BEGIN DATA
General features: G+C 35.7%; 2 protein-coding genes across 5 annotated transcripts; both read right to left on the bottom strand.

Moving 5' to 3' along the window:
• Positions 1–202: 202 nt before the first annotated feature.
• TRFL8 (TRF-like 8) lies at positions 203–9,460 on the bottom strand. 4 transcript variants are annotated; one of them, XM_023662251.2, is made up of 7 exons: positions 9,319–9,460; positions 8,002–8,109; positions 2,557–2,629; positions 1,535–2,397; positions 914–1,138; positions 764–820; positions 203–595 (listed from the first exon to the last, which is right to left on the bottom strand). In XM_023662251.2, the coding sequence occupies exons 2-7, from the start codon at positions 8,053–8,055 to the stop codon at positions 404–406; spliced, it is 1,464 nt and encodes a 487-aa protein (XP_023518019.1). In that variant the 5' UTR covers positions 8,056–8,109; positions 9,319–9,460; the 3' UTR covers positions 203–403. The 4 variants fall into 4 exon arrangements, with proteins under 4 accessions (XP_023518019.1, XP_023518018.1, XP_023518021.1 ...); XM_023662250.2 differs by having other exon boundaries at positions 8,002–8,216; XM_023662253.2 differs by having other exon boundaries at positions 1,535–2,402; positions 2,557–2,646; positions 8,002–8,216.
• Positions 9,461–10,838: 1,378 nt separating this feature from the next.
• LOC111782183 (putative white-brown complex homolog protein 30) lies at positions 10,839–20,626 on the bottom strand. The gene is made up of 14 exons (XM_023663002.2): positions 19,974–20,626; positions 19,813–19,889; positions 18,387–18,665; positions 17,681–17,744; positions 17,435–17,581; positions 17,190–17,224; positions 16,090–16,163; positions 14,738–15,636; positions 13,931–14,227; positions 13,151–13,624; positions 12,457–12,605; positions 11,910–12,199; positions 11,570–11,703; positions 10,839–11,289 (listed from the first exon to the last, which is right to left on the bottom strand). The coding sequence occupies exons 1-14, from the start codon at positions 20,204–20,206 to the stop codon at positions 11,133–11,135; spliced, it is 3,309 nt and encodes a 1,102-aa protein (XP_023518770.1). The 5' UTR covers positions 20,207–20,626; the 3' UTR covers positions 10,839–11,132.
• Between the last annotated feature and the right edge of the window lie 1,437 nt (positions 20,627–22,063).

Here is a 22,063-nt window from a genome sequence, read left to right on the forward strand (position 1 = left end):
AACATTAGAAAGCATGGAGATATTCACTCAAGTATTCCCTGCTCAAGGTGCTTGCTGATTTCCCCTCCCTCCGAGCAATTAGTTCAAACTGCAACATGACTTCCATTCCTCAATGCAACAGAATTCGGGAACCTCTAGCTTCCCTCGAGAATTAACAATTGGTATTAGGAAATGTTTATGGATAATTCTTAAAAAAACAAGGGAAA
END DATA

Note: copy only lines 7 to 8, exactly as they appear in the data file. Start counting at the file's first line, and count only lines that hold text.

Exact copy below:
• Between the last annotated feature and the right edge of the window lie 1,437 nt (positions 20,627–22,063).

Here is a 22,063-nt window from a genome sequence, read left to right on the forward strand (position 1 = left end):